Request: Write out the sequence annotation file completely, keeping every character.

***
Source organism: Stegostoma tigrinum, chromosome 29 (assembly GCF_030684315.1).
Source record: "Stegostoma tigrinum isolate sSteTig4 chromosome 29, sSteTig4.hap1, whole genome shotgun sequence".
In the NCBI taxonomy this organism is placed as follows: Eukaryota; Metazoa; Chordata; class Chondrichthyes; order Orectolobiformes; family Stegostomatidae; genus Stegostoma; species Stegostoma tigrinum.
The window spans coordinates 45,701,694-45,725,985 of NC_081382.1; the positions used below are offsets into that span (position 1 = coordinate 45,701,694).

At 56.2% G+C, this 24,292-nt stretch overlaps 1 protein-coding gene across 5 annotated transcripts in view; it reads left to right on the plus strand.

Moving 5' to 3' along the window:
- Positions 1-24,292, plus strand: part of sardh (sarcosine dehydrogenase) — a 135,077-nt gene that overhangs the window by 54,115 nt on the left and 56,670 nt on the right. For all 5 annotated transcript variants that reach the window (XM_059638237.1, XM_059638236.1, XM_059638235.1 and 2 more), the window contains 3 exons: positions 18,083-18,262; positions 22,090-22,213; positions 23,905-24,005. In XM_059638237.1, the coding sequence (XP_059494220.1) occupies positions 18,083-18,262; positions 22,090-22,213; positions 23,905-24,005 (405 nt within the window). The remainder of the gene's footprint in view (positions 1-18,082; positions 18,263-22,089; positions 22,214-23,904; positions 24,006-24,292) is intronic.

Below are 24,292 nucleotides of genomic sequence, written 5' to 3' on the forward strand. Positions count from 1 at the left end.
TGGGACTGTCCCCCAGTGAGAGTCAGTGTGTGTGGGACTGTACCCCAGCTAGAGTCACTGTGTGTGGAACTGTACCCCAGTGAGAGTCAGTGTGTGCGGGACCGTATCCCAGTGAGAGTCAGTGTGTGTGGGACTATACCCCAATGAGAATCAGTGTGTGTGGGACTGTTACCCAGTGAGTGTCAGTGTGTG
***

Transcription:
Source organism: Stegostoma tigrinum, chromosome 29 (assembly GCF_030684315.1).
Source record: "Stegostoma tigrinum isolate sSteTig4 chromosome 29, sSteTig4.hap1, whole genome shotgun sequence".
In the NCBI taxonomy this organism is placed as follows: Eukaryota; Metazoa; Chordata; class Chondrichthyes; order Orectolobiformes; family Stegostomatidae; genus Stegostoma; species Stegostoma tigrinum.
The window spans coordinates 45,701,694-45,725,985 of NC_081382.1; the positions used below are offsets into that span (position 1 = coordinate 45,701,694).

At 56.2% G+C, this 24,292-nt stretch overlaps 1 protein-coding gene across 5 annotated transcripts in view; it reads left to right on the plus strand.

Moving 5' to 3' along the window:
- Positions 1-24,292, plus strand: part of sardh (sarcosine dehydrogenase) — a 135,077-nt gene that overhangs the window by 54,115 nt on the left and 56,670 nt on the right. For all 5 annotated transcript variants that reach the window (XM_059638237.1, XM_059638236.1, XM_059638235.1 and 2 more), the window contains 3 exons: positions 18,083-18,262; positions 22,090-22,213; positions 23,905-24,005. In XM_059638237.1, the coding sequence (XP_059494220.1) occupies positions 18,083-18,262; positions 22,090-22,213; positions 23,905-24,005 (405 nt within the window). The remainder of the gene's footprint in view (positions 1-18,082; positions 18,263-22,089; positions 22,214-23,904; positions 24,006-24,292) is intronic.

Below are 24,292 nucleotides of genomic sequence, written 5' to 3' on the forward strand. Positions count from 1 at the left end.
TGGGACTGTCCCCCAGTGAGAGTCAGTGTGTGTGGGACTGTACCCCAGCTAGAGTCACTGTGTGTGGAACTGTACCCCAGTGAGAGTCAGTGTGTGCGGGACCGTATCCCAGTGAGAGTCAGTGTGTGTGGGACTATACCCCAATGAGAATCAGTGTGTGTGGGACTGTTACCCAGTGAGTGTCAGTGTGTG